The grant was one of twenty-two issued collaboratively by the U.S. Departments of Education and Labor to establish common standards for industry sectors that employ the largest number of the working population. The resultant eleven common healthcare foundation standards and four career pathway standard sets; Diagnostic, Therapeutic, Environmental and Health Information, provided the basis for all other consortium curriculum related materials.
During the process more than 1,000 healthcare employers, college and university faculty, secondary teachers and professional organization representatives provided input to identify common practices, reviewed the content for each standard, and pilot tested the results within their agency or organization. Dissemination of the National Healthcare Skill Standards began in September 1995 at an unveiling reception in Washington, DC with policy makers and pilot site representatives in attendance.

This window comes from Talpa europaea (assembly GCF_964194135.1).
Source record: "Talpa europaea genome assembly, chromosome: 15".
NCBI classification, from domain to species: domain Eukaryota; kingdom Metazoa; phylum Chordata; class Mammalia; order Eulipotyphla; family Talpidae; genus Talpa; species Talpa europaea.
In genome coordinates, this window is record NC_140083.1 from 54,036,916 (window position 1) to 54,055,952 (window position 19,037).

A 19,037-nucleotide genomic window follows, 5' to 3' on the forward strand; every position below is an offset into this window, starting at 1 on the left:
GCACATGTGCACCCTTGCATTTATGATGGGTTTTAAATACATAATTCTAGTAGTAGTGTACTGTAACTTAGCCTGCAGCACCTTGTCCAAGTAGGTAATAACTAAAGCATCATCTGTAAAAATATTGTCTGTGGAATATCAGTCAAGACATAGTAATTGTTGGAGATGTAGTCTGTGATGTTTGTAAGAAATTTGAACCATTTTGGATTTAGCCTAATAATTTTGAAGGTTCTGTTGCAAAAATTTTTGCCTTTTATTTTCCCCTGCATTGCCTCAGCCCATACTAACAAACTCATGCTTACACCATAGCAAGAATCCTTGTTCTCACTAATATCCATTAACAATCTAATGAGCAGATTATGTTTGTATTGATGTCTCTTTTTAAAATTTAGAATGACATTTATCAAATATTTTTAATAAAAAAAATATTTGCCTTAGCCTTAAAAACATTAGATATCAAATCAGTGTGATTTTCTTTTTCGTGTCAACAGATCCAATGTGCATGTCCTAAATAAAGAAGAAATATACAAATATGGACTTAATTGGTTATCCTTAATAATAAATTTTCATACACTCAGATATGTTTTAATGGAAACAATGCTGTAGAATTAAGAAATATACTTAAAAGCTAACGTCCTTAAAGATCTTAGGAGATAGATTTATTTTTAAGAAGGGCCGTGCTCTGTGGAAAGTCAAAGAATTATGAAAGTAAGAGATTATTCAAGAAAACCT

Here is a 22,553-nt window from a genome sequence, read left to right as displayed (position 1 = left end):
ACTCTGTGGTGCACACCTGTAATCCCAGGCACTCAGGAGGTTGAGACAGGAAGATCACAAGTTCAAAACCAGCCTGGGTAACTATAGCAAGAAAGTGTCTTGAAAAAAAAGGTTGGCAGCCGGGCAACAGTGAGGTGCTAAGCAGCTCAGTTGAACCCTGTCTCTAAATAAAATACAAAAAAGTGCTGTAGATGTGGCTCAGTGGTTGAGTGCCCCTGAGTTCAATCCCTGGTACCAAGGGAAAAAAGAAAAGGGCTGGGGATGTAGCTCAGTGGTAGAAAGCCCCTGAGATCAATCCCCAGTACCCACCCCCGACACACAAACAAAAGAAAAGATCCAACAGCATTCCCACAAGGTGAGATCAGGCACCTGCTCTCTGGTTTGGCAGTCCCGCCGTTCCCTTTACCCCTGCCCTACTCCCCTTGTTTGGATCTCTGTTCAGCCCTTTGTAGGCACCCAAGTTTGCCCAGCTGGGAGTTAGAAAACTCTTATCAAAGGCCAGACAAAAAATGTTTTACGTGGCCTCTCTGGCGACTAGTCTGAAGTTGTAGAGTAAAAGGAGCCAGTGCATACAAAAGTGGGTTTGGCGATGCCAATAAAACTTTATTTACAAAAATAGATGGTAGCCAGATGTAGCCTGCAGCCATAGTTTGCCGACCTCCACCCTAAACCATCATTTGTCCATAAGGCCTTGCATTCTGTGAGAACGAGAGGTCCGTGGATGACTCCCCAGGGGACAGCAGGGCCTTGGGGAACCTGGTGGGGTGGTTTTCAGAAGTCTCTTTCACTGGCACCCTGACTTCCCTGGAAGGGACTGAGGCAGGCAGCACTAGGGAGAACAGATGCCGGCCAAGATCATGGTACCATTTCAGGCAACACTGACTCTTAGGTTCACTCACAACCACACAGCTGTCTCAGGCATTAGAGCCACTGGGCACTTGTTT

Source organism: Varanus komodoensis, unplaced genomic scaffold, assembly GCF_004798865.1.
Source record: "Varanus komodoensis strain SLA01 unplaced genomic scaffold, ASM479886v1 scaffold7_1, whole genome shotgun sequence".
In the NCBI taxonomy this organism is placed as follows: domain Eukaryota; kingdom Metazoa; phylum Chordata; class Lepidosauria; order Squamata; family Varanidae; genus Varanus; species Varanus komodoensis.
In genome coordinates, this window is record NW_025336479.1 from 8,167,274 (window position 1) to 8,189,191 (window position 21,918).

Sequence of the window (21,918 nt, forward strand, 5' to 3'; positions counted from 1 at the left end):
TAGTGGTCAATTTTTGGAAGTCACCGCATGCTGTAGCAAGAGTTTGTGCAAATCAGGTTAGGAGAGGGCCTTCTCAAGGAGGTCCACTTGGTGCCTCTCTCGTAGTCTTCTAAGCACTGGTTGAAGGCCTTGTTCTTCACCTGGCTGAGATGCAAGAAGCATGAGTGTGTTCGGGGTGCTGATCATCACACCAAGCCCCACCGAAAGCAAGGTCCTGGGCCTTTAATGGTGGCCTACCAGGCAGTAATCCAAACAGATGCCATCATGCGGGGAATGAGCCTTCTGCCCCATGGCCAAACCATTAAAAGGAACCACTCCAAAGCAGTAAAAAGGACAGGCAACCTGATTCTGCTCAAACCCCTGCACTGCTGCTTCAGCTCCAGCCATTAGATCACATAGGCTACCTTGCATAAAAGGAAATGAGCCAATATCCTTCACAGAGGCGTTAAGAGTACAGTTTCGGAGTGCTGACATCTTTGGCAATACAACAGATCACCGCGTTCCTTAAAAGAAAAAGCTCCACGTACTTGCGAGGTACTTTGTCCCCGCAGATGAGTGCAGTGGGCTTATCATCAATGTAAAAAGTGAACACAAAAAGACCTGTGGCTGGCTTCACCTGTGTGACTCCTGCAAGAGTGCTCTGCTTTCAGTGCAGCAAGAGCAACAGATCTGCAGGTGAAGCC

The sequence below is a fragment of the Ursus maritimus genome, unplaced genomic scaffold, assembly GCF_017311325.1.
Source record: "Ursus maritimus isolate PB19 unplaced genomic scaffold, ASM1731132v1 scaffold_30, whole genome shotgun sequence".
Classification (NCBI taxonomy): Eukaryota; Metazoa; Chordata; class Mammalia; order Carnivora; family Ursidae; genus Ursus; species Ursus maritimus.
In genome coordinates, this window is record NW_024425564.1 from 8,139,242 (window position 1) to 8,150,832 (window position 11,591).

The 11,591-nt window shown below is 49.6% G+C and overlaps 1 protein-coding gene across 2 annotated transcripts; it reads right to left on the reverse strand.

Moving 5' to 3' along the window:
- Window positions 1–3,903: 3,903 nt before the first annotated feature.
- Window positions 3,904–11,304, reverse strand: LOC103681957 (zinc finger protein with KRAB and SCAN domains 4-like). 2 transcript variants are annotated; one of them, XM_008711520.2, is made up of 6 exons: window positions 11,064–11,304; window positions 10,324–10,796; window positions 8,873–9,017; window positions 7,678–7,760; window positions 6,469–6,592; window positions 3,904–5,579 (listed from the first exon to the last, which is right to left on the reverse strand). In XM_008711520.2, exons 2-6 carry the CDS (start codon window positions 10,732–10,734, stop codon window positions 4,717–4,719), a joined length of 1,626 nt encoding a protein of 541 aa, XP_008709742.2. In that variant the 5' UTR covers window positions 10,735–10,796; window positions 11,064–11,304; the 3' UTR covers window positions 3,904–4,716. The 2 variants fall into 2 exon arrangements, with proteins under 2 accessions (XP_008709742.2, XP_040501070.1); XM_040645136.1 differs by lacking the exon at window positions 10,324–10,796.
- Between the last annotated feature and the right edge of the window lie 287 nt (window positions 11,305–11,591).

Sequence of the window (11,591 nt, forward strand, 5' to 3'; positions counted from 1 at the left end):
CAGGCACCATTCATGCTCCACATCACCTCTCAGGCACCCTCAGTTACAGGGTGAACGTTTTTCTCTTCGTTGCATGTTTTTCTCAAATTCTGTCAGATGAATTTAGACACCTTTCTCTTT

After extensive discussion,
it was agreed that the career pathway standards would be organized by function rather than job title to create a more manageable grouping. Once the standards were completed a “Setting the Bar Summit” was held to add accountability criteria or performance measures to the foundation standards. These criteria were intended to further describe each standard and to be used as a basis for curriculum design and standards assessment. More than sixty employers, representatives from professional organizations, and educators both secondary and postsecondary participated in the work at the Summit.
A second “Setting the Bar Summit”
was held in 2002 to reevaluate the career pathway standards and add accountability criteria for each. As a result, several of the career pathways were renamed and a fifth pathway was added Health Informatics, Environmental Services was changed to Support Services and Biotechnology Research and Development was added. Revisions and additions to the standards were made and accountability criteria for each standard was developed.
These goals define who we are and help shape the resources we provide.